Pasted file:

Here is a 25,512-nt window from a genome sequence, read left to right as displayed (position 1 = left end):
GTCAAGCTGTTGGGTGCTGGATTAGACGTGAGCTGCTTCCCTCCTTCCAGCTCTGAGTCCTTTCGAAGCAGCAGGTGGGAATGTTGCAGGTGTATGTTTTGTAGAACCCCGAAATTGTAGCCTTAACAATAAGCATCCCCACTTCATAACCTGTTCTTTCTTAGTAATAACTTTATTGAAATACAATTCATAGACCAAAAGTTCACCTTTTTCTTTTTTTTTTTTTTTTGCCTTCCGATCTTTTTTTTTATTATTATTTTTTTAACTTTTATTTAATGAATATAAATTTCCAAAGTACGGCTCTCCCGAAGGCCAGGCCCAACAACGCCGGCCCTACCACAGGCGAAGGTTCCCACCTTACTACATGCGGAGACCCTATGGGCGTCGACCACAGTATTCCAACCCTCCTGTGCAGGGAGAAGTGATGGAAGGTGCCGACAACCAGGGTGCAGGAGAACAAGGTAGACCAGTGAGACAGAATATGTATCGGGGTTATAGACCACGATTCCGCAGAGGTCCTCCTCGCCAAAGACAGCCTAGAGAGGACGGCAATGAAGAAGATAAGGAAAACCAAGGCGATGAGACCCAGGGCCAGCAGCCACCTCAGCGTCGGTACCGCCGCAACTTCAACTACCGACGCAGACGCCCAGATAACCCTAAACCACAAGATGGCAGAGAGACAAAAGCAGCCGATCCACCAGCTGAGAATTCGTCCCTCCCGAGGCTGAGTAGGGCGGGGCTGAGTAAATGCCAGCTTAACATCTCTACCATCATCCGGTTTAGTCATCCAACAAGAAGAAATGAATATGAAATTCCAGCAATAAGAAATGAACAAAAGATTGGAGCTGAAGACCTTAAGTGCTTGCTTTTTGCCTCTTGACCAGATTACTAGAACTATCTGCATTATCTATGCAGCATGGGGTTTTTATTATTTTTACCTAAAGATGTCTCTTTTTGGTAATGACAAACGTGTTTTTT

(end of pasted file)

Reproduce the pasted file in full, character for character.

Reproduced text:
Here is a 25,512-nt window from a genome sequence, read left to right as displayed (position 1 = left end):
GTCAAGCTGTTGGGTGCTGGATTAGACGTGAGCTGCTTCCCTCCTTCCAGCTCTGAGTCCTTTCGAAGCAGCAGGTGGGAATGTTGCAGGTGTATGTTTTGTAGAACCCCGAAATTGTAGCCTTAACAATAAGCATCCCCACTTCATAACCTGTTCTTTCTTAGTAATAACTTTATTGAAATACAATTCATAGACCAAAAGTTCACCTTTTTCTTTTTTTTTTTTTTTTGCCTTCCGATCTTTTTTTTTATTATTATTTTTTTAACTTTTATTTAATGAATATAAATTTCCAAAGTACGGCTCTCCCGAAGGCCAGGCCCAACAACGCCGGCCCTACCACAGGCGAAGGTTCCCACCTTACTACATGCGGAGACCCTATGGGCGTCGACCACAGTATTCCAACCCTCCTGTGCAGGGAGAAGTGATGGAAGGTGCCGACAACCAGGGTGCAGGAGAACAAGGTAGACCAGTGAGACAGAATATGTATCGGGGTTATAGACCACGATTCCGCAGAGGTCCTCCTCGCCAAAGACAGCCTAGAGAGGACGGCAATGAAGAAGATAAGGAAAACCAAGGCGATGAGACCCAGGGCCAGCAGCCACCTCAGCGTCGGTACCGCCGCAACTTCAACTACCGACGCAGACGCCCAGATAACCCTAAACCACAAGATGGCAGAGAGACAAAAGCAGCCGATCCACCAGCTGAGAATTCGTCCCTCCCGAGGCTGAGTAGGGCGGGGCTGAGTAAATGCCAGCTTAACATCTCTACCATCATCCGGTTTAGTCATCCAACAAGAAGAAATGAATATGAAATTCCAGCAATAAGAAATGAACAAAAGATTGGAGCTGAAGACCTTAAGTGCTTGCTTTTTGCCTCTTGACCAGATTACTAGAACTATCTGCATTATCTATGCAGCATGGGGTTTTTATTATTTTTACCTAAAGATGTCTCTTTTTGGTAATGACAAACGTGTTTTTT